Brian: I think the most important thing I learned from my family is that there needs to be love between us, no matter what happens.
Some of their ideas showed how they intend to relate with their future children.
Eun-Suk: I’m going to give my children a lot of love. I’m going to show them my love all the time.
Ryan: I hope that I will be able to come up to my teenager and say, “Look, I was a teenager. I understand.” I hope I can remember being a teenager.
Brian: I want them to be able to come to me with questions and challenges that they face with their peers, with anybody. I want them to feel like they can talk to me and accept my input.
Tammi: When I’m a mom, I hope to be able to stay home with my children. I definitely want to graduate from college and have that, because you never know what can happen, but I think it’s so important to be there with your kids when they are young and growing up. I want a husband that wants to spend time with the kids, wants to go to their football games, basketball games, whatever. Growing up, my parents were very supportive of the children. They went to everything. I don’t think my parents missed a single event in my life. I want to do that with my husband. I want to go, as a couple, to basketball games, to their plays, or whatever.
How do these prospective parents intend to discipline their future families?
Bill: I think of some of the things that I’m going to do as a father—my wife and I were just talking about this actually. We have sat down and had some of the discipline talks and those things that are important. I believe 100% in establishing boundaries. I think that children need to understand. Individuals need to understand where they can operate.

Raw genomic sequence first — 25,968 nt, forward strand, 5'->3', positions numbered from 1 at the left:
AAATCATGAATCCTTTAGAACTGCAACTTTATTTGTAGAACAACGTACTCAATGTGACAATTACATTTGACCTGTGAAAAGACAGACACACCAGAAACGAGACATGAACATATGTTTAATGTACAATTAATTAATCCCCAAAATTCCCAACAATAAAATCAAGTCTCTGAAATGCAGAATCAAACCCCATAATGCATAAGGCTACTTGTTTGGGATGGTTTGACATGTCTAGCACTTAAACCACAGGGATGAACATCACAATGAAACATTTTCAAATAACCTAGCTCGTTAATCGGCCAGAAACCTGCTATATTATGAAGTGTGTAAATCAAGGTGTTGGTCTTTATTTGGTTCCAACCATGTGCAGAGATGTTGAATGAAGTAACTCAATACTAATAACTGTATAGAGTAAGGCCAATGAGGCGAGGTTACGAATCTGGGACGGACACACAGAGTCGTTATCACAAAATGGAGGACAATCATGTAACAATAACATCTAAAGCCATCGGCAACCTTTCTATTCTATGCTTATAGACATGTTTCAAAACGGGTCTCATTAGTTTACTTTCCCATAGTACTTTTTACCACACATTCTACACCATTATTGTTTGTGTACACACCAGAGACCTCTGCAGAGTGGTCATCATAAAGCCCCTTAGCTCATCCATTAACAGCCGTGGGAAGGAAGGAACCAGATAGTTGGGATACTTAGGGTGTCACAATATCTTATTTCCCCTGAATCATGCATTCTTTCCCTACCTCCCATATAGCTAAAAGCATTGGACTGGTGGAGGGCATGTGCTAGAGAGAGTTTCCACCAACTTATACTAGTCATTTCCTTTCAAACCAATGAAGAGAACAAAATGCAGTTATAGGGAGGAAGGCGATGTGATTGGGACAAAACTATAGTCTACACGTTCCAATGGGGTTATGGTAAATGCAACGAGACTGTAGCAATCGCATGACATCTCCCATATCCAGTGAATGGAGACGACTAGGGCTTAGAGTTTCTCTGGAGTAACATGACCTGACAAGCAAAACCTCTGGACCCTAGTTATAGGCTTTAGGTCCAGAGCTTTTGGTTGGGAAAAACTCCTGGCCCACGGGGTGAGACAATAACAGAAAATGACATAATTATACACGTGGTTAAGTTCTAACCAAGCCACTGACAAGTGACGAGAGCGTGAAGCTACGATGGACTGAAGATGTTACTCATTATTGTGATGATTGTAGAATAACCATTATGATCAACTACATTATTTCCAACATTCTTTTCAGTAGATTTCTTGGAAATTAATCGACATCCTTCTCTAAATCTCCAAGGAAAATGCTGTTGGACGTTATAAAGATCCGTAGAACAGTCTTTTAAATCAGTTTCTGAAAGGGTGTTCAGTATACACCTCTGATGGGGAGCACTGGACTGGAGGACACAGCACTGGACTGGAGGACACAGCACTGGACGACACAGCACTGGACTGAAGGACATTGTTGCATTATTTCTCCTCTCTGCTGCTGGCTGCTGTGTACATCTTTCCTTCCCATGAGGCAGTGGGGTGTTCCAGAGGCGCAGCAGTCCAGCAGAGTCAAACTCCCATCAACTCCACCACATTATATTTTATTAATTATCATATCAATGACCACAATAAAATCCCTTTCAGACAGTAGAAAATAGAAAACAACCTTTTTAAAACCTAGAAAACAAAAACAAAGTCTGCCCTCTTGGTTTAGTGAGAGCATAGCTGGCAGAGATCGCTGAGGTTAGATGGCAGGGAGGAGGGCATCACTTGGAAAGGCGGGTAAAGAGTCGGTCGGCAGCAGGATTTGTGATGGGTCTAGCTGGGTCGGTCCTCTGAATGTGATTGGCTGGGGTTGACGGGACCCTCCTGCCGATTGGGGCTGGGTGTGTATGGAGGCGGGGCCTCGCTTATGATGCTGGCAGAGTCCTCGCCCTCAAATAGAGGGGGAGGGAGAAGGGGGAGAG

Tammi: The essentials of good parenting are that the parents get along and that they don’t argue in front of the children at all and that they don’t clash on their methods—like if they’re punishing a child. They shouldn’t conflict about the punishment.
A sample of other important parenting variables included financial stability, remaining together as parents, and being a righteous partner.
Tim: When I want to deal with my family, I think I will want to be old enough so that I can make the right decisions—you know, be financially stable and everything so that I can provide for my family and everything.
Todd: Having experienced a division in my family between the parents and their roles in raising me has helped me realize how important it is to be a family unit, to have both of them there for the support, for the responsibilities—to not divide up.